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An Airbrake Design Methodology for Steep Approaches

  • B. Anil Mertol
Part of the Notes on Numerical Fluid Mechanics and Multidisciplinary Design (NNFM) book series (NNFM, volume 96)

Abstract

By performing steeper approaches to an airport the noise impact on the ground can be significantly reduced. The steep approach capability of an aircraft (A/C) mainly depends on its high-lift system, while additional means can also help to increase this capability by generating drag. However, a desirable drag generation method should not degrade the high lift performance of the A/C. Otherwise, in order to achieve the same amount of lift force as before, the approach speed would have to be Increased. This would In turn increase the noise generation and the landing distance required. Therefore, fuselage airbrakes can beneficially assist the existing high lift system since they are located away from the wing and do not disrupt the lift. In the course of this study, aimed to enable steep approach capable A/C, a specific type of fuselage airbrakes, namely ”Dorsal Airbrakes”, were designed. Being mounted over the wing region, dorsal airbrakes utilise the accelerated flow field around the airframe and generate a high amount of drag. Neither the lift nor the pitch-moment are influenced considerably through deployment of the dorsal airbrakes. This paper presents a methodology and principles that underlie the current aerodynamic design of dorsal airbrakes and provides a summary of the results from wind tunnel (W/T) tests conducted at the German-Dutch wind tunnels (DNW) on an experimental short range A/C. The discussion of the W/T tests excludes the corresponding acoustic analysis, which is documented in [5] and [6].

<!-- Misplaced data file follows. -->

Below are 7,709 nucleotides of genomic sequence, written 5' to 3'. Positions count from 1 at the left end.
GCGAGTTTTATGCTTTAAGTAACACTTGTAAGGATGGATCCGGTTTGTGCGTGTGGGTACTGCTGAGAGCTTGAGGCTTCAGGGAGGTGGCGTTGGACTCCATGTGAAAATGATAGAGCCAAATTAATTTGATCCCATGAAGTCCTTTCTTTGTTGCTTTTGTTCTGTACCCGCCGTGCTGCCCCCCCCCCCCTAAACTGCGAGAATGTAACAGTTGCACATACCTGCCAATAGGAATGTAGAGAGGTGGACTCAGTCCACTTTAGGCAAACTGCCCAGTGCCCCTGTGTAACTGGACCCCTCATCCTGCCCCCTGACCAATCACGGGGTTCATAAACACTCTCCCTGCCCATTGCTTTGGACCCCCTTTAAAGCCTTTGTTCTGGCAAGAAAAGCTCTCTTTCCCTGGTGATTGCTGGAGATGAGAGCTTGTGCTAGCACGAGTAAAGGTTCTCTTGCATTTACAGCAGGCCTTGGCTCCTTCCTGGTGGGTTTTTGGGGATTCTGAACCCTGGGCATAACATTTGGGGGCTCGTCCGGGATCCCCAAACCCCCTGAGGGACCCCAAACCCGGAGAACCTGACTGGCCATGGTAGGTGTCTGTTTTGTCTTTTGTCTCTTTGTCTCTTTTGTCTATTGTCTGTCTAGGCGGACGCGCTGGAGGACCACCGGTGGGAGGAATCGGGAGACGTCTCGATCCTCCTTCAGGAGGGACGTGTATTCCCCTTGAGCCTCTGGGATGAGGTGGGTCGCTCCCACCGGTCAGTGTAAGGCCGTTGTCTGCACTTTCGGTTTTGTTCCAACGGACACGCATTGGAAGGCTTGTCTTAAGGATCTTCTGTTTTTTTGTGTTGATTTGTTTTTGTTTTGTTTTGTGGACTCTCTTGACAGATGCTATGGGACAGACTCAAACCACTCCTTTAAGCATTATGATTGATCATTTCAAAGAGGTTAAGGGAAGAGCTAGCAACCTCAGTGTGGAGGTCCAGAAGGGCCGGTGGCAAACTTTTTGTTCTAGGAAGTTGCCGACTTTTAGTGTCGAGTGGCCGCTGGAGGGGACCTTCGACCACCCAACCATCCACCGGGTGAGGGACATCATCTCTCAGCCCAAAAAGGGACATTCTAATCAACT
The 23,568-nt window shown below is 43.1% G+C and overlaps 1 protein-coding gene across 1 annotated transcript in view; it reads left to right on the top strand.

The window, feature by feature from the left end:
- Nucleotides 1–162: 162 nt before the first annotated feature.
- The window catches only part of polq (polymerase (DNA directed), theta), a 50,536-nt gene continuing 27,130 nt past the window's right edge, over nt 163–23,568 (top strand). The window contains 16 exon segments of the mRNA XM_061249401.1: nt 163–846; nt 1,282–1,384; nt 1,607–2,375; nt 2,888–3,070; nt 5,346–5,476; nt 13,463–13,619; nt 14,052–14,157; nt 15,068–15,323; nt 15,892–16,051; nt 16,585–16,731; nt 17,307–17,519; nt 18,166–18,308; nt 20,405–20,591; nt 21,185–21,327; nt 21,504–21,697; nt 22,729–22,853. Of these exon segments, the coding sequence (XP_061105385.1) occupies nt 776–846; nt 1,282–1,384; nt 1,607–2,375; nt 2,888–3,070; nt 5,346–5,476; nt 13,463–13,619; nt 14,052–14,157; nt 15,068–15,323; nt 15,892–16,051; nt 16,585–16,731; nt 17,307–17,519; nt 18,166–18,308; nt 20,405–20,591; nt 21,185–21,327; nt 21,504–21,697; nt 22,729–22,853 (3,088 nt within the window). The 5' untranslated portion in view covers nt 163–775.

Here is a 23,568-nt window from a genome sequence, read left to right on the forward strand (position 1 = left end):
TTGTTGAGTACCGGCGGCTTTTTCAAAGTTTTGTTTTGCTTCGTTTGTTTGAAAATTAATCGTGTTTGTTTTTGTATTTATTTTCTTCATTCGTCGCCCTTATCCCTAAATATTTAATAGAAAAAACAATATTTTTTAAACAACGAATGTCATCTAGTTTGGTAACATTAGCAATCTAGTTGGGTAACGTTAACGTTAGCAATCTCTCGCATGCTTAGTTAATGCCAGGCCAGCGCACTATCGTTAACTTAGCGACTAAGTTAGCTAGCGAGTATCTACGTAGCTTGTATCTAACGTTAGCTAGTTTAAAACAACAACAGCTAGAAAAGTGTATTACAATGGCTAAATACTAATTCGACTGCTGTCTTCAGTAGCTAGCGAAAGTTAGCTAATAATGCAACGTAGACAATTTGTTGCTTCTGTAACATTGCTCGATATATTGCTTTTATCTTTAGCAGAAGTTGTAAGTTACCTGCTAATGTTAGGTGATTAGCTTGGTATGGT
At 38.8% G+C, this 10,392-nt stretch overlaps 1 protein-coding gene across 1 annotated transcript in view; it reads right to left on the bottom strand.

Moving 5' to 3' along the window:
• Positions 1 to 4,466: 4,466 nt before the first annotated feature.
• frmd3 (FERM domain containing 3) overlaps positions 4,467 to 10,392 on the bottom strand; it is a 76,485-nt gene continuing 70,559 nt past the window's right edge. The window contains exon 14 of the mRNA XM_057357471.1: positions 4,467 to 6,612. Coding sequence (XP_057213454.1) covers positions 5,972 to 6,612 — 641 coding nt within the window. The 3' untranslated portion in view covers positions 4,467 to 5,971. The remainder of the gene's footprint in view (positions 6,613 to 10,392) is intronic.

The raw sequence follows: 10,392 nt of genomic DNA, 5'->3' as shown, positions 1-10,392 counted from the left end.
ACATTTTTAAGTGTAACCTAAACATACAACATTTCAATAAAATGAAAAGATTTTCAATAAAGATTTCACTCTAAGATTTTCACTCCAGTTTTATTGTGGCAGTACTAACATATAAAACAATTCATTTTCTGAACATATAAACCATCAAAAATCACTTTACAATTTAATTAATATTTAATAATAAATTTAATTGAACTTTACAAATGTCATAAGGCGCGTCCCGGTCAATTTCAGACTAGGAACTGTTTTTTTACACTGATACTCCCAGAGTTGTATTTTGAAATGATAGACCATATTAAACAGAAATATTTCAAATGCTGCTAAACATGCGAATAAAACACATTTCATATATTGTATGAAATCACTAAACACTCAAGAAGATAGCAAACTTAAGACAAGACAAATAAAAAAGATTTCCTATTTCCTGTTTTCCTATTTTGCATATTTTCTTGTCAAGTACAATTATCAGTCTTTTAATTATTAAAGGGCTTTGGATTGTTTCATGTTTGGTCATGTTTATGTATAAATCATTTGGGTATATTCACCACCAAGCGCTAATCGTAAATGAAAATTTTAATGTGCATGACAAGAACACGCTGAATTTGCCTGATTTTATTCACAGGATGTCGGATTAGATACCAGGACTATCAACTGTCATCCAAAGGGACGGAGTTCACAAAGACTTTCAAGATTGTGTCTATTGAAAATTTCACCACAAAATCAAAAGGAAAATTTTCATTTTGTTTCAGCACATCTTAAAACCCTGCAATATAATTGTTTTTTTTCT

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References

  1. [1]
    B. A. Mertol: ”Development of Drag Increasing Devices for Steeper Final Approach to the Airport”. TU Braunschweig, Master Thesis, 2005.Google Scholar
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    B. A. Mertol, V. Cleemann, C. Weber, M. Fischer: ”Patentanmeldung, DE 100 2006 025 752.9”. Airbus, 2006.Google Scholar
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    S. F. Hoerner: “Fluid-Dynamic Drag”. New York City, 1964.Google Scholar
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    M. H. Aksel: “Fluid Mechanics”. Middle East Technical University, 2000.Google Scholar
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    M. Hassenpflug: “ierodynamische und Akustische Untersuchung von Rumpfklappen”. Hochschule Bremen, Diplomarbeit, 2006.Google Scholar
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    W. Dobrzynski, M. Pott-Pollenske, D. Almoneit: ”Analysis of Farfield Noise Data from DNW Tests on the 1/7.5 Scaled A320 Model with New Airbrakes”. Confidential Report for the Customer, DLR-IB 124-2006/904, 2006.Google Scholar

Copyright information

© Springer-Verlag Berlin Heidelberg 2007

Authors and Affiliations

  • B. Anil Mertol
    • 1
  1. 1.Institute of Aerodynamics and Flow Technology, Technical AcousticsGerman Aerospace Center (DLR)BraunschweigGermany

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